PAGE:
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Physicists Develop "Quantum Microphone" that Can Measure Individual Sound Particles

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Particles of sound known as phonons are packets of vibrational energy emitted by atoms. Depending on their frequencies, they manifest as sound or heat.

Just like photons, which are the quantum carriers of light, phonons are quantized. Their vibrational energies have discrete values.

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Impossible to measure phonon states

However, up to now, it has been impossible to measure phonon states. This is because the energy differences between states is incredibly small. That may all have changed.

Stanford physicists have developed a "quantum microphone" capable of measuring phonons. The device may see the introduction of quantum computers that operate by manipulating sound rather than light, making them smaller and more efficient.

"We expect this device to allow new types of quantum sensors, transducers and storage devices for future quantum machines," said study leader Amir Safavi-Naeini, an assistant professor of applied physics at Stanford's School of Humanities and Sciences.

The device has been referred to as the "world's most sensitive microphone" and consists of an invention capable of measuring Fock states, and therefore the number of phonons. Fock states represent the energy of a mechanical system.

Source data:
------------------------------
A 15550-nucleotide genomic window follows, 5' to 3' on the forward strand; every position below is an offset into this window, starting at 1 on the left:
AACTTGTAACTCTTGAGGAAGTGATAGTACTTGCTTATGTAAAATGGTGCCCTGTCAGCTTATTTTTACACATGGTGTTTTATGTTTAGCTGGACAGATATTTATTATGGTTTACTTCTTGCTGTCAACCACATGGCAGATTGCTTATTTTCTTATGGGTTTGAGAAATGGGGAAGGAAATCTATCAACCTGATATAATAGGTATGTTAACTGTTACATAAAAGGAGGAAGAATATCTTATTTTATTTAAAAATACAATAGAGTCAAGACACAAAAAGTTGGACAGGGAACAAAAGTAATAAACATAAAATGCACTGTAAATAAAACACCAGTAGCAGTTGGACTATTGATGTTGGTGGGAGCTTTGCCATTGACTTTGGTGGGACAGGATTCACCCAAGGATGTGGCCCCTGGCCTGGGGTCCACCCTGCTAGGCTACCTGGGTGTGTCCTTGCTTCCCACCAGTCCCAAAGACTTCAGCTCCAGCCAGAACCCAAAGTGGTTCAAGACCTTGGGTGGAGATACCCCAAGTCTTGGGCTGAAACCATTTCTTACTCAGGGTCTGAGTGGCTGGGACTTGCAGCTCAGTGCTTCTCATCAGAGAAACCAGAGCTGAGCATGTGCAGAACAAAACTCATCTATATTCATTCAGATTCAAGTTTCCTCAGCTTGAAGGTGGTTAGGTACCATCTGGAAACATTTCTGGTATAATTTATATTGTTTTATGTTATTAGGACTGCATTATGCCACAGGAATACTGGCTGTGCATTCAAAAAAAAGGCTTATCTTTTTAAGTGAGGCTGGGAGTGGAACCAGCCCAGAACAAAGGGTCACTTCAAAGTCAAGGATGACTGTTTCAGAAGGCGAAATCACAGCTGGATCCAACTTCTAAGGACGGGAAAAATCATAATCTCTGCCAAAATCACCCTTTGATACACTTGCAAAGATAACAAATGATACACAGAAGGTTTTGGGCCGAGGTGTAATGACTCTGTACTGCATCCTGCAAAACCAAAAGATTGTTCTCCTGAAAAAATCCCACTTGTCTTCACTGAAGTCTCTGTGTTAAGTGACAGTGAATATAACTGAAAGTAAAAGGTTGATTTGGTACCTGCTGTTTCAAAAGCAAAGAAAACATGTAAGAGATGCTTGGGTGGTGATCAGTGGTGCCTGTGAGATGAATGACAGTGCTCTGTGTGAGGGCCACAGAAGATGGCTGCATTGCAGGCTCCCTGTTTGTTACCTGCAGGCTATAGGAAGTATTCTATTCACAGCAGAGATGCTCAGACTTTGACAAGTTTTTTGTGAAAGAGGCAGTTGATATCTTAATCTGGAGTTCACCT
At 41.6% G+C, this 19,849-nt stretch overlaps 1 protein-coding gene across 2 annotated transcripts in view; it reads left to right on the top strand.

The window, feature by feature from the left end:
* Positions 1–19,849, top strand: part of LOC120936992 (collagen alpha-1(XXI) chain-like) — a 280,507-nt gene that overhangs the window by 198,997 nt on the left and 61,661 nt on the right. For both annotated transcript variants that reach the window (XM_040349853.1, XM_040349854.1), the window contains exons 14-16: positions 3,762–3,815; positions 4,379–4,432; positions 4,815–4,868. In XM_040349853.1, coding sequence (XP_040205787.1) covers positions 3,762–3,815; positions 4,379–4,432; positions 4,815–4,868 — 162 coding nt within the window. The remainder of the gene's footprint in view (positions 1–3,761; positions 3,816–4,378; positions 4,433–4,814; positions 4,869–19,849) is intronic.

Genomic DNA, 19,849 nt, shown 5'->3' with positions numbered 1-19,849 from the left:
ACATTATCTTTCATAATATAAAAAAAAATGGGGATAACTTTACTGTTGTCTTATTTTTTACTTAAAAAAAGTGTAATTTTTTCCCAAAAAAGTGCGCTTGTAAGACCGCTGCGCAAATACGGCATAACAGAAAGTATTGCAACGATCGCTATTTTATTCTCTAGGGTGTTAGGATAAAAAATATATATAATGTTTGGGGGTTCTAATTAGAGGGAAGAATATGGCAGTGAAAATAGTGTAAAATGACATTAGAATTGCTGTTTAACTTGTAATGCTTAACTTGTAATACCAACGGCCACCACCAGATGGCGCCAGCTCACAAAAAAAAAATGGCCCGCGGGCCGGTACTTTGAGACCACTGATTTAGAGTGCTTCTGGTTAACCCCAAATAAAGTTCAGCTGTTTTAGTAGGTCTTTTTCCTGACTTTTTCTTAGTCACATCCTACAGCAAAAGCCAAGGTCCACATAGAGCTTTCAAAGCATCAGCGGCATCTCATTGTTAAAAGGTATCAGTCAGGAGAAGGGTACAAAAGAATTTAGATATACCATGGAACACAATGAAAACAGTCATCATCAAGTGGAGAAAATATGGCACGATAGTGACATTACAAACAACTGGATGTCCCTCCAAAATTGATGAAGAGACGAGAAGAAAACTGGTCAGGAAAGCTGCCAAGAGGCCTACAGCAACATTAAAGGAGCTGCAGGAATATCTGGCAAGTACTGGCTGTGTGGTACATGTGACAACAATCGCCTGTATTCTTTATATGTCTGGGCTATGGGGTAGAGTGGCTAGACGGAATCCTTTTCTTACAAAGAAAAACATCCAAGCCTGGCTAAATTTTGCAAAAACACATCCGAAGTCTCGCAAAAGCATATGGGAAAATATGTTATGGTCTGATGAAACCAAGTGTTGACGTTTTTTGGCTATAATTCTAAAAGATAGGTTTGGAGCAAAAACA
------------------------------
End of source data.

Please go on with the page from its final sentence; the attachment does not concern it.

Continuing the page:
These states are expressed according to the number of phonons they generate. For instance, a "1 Fock state" consists of one phonon of a particular energy. The higher the Fock state the louder the sound.

"Quantum mechanics tells us that position and momentum can't be known precisely - but it says no such thing about energy," Safavi-Naeini said. "Energy can be known with infinite precision."

The physicists devised of a quantum microphone made from supercooled nanomechanical resonators coupled with a superconducting circuit that contains electron pairs that move around without resistance. The circuit forms a quantum bit which can be read electronically.

New kinds of devices

This is exciting because mastering the ability to generate and detect phonons could lead to new kinds of devices that are able to store and retrieve information encoded as particles of sound instead of light. These devices would be more compact and efficient than quantum machines that use photons because phonons are easier to manipulate and have much smaller wavelengths than light particles.

"Right now, people are using photons to encode these states. We want to use phonons, which brings with it a lot of advantages," Safavi-Naeini said. "Our device is an important step toward making a 'mechanical quantum mechanical' computer."

The device is detailed in a study in the journal Nature.


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